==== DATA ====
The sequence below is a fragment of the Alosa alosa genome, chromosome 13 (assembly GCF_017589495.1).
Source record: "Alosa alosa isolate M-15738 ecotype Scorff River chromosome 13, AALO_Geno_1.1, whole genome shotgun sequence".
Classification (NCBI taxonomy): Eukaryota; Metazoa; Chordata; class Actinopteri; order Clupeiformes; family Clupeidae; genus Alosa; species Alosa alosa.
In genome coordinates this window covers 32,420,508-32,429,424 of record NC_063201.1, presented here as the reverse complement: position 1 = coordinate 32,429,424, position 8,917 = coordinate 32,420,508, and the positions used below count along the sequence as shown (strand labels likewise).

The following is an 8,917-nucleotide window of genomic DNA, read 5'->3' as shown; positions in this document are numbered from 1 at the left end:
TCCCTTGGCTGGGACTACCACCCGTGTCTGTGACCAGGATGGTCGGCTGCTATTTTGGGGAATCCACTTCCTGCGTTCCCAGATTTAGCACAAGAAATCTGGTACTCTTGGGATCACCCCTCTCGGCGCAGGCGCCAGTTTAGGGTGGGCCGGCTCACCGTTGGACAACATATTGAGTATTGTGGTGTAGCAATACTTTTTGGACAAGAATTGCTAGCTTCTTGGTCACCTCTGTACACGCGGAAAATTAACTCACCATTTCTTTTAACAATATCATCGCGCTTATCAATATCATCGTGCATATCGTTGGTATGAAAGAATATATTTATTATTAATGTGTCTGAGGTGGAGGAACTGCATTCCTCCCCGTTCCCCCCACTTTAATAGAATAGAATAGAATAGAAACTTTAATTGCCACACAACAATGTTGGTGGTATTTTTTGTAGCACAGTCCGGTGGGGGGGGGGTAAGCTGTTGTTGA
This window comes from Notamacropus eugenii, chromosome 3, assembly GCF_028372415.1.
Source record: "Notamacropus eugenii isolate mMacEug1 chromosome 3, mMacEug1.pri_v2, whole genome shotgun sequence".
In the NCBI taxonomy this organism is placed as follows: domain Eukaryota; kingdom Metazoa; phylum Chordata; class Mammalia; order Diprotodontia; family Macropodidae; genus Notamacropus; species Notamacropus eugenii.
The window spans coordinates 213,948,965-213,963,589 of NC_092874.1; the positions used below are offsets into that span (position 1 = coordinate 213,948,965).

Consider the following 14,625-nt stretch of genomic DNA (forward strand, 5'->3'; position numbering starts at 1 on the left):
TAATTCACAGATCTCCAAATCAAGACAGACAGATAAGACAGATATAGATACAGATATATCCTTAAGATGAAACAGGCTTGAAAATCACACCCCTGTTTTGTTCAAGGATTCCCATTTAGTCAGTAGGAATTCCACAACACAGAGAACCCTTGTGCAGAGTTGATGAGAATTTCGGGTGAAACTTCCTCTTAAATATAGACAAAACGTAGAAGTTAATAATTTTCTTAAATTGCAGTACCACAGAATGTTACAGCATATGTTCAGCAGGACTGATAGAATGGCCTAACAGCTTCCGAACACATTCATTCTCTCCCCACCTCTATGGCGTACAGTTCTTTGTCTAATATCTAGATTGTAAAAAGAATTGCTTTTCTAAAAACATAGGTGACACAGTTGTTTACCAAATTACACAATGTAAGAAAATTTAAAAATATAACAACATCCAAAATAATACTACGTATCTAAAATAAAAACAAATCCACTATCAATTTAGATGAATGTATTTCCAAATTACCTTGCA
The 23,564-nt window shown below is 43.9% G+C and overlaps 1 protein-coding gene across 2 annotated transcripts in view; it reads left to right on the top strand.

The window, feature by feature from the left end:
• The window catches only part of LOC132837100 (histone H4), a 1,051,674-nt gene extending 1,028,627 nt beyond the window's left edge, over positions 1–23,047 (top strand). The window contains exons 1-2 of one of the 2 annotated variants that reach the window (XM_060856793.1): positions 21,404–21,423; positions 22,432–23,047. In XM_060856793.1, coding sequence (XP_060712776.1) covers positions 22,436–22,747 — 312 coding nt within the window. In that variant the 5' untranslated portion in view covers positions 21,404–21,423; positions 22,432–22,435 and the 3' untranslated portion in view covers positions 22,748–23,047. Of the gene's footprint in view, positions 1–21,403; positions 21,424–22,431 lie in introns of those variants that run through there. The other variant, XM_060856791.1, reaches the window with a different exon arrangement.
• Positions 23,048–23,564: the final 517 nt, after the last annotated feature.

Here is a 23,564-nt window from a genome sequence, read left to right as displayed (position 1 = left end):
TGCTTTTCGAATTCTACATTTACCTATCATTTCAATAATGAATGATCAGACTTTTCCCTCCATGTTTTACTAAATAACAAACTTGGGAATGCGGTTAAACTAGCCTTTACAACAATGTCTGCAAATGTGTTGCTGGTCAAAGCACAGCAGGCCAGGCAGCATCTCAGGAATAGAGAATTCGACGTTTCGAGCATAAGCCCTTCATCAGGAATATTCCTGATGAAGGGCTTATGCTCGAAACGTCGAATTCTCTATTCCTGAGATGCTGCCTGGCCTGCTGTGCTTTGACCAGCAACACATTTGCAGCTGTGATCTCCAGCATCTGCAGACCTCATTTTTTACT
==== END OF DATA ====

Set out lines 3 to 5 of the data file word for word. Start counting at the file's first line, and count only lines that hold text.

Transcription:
Classification (NCBI taxonomy): Eukaryota; Metazoa; Chordata; class Actinopteri; order Clupeiformes; family Clupeidae; genus Alosa; species Alosa alosa.
In genome coordinates this window covers 32,420,508-32,429,424 of record NC_063201.1, presented here as the reverse complement: position 1 = coordinate 32,429,424, position 8,917 = coordinate 32,420,508, and the positions used below count along the sequence as shown (strand labels likewise).

The following is an 8,917-nucleotide window of genomic DNA, read 5'->3' as shown; positions in this document are numbered from 1 at the left end: